IN THE SUMMER OF 1969, the heavens declared the glory of God, but the streets below declared the sinfulness of man.
In August, cult followers of Charles Manson brutally murdered seven people over three days in Los Angeles. Later that month, hundreds of thousands of people packed into a farm near Woodstock, N.Y., for a music festival that also gloried in drug use and casual sex.
The year before wasn’t much better: In 1968, assassins murdered both Martin Luther King Jr. and Sen. Robert Kennedy, race riots broke out in more than 100 cities, and thousands died as the Vietnam War reached a frightening peak.
Americans craving good news huddled around television sets in December 1968 as NASA launched its Apollo 8 mission: Three American astronauts became the first men to orbit the moon. It was a critical step in a fevered race to meet the late President John F. Kennedy’s 1961 challenge to land a man on the moon before the end of the decade.
The accomplishment was extraordinary: It came just 65 years after the Wright brothers achieved the first airplane flight in history—flying for about 12 seconds and traveling a distance of about 120 feet at Kitty Hawk, N.C. In 1968, the Apollo 8 spacecraft traveled nearly 250,000 miles over three days to reach the moon’s orbit.
The Apollo 8 astronauts wondered at the moon they could see outside their windows, but they also marveled at the Earth dangling in the distance. In his book Rocket Men, author Robert Kurson writes about mission commander Frank Borman: “Earthrise was the most beautiful sight Borman had ever seen, the only color visible in all the cosmos.”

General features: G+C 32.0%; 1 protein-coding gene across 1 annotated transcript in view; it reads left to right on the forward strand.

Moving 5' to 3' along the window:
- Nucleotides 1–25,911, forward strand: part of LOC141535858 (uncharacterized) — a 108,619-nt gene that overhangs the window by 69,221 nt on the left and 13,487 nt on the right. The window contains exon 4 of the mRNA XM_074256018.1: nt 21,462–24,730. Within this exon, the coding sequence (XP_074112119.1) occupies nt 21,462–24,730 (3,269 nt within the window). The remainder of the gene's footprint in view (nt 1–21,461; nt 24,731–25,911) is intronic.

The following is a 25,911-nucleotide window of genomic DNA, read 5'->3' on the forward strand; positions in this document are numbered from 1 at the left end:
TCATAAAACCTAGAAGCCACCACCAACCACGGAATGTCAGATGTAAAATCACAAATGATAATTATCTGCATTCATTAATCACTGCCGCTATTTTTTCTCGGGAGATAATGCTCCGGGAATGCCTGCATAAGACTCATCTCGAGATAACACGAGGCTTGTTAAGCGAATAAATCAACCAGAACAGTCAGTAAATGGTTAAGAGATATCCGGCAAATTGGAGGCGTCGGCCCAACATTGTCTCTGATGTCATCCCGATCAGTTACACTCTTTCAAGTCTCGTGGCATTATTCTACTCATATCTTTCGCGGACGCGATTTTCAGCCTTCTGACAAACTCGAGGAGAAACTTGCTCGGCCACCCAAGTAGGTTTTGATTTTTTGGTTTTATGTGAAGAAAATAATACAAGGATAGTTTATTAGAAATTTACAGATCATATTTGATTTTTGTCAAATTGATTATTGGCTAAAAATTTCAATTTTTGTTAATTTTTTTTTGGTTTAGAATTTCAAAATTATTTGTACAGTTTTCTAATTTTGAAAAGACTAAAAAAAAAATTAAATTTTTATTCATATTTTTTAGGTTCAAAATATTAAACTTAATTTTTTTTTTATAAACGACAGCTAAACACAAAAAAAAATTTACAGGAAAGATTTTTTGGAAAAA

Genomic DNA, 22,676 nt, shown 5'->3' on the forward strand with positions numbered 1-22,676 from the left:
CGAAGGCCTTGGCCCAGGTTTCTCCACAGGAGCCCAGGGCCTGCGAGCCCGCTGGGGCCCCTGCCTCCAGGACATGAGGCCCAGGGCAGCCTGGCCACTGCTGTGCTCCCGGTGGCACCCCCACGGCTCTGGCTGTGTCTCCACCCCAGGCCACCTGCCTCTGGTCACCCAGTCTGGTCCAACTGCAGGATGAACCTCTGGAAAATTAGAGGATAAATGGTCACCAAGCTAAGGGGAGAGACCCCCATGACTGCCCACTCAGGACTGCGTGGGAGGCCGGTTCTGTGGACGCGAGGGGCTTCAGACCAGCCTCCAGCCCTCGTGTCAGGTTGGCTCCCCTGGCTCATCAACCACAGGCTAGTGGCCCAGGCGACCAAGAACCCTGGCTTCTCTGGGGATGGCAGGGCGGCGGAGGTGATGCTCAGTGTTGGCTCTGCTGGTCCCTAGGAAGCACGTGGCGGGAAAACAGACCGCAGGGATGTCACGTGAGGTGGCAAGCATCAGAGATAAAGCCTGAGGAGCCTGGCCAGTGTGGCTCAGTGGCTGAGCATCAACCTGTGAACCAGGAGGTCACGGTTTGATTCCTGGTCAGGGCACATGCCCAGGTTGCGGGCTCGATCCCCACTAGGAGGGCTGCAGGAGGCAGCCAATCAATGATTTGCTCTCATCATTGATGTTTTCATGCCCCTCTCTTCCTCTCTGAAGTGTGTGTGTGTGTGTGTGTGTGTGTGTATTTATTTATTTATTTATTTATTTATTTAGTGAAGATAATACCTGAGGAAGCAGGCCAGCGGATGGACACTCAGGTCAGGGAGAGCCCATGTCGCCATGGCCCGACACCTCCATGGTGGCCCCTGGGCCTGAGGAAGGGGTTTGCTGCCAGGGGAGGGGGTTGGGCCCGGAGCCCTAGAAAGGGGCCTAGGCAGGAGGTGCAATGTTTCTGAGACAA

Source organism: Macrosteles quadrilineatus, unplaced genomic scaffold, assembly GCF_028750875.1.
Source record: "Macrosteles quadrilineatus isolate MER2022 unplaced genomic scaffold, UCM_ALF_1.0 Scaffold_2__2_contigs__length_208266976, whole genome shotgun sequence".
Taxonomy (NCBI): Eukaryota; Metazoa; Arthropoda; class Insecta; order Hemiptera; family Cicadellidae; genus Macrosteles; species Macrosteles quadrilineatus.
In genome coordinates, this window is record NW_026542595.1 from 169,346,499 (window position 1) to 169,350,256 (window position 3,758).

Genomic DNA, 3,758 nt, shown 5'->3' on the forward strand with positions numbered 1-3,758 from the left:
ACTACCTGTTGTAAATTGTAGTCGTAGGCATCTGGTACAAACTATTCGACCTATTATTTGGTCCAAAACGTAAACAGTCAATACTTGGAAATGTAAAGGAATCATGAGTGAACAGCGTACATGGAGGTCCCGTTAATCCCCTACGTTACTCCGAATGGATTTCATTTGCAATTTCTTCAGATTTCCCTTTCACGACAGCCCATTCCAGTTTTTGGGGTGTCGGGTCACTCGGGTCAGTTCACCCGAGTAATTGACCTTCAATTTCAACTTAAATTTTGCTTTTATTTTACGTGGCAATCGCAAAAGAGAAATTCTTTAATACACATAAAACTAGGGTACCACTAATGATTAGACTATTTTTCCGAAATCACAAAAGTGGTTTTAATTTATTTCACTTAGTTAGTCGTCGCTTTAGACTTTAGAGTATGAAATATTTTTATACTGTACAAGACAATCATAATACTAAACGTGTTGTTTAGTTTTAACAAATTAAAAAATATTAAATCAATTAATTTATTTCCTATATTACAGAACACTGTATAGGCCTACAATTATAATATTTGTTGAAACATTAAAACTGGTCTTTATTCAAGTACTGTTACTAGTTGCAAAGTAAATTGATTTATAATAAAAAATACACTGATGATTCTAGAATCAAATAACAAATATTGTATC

During a Christmas Eve broadcast from the moon’s orbit, the three astronauts described their experiences, and ended with a message. As television viewers watched live images of the moon move across their screens, astronaut Bill Anders began: “In the beginning, God created the heaven and the earth.”
The astronauts took turns reading from Genesis Chapter 1: “And God said, ‘Let the waters under the Heaven be gathered together unto one place. And let the dry land appear. … And God called the dry land Earth. … And God saw that it was good.”
Borman concluded: “And from the crew of Apollo 8, we close with a good night, good luck, a Merry Christmas, and God bless all of you—all of you on the good Earth.”
Kurson writes that inside mission control in Houston, no one moved: “Then, one after another, these scientists and engineers in Houston began to cry.” It was a fitting answer to the question Time magazine had posed on its cover two years before, when it asked, “Is God dead?”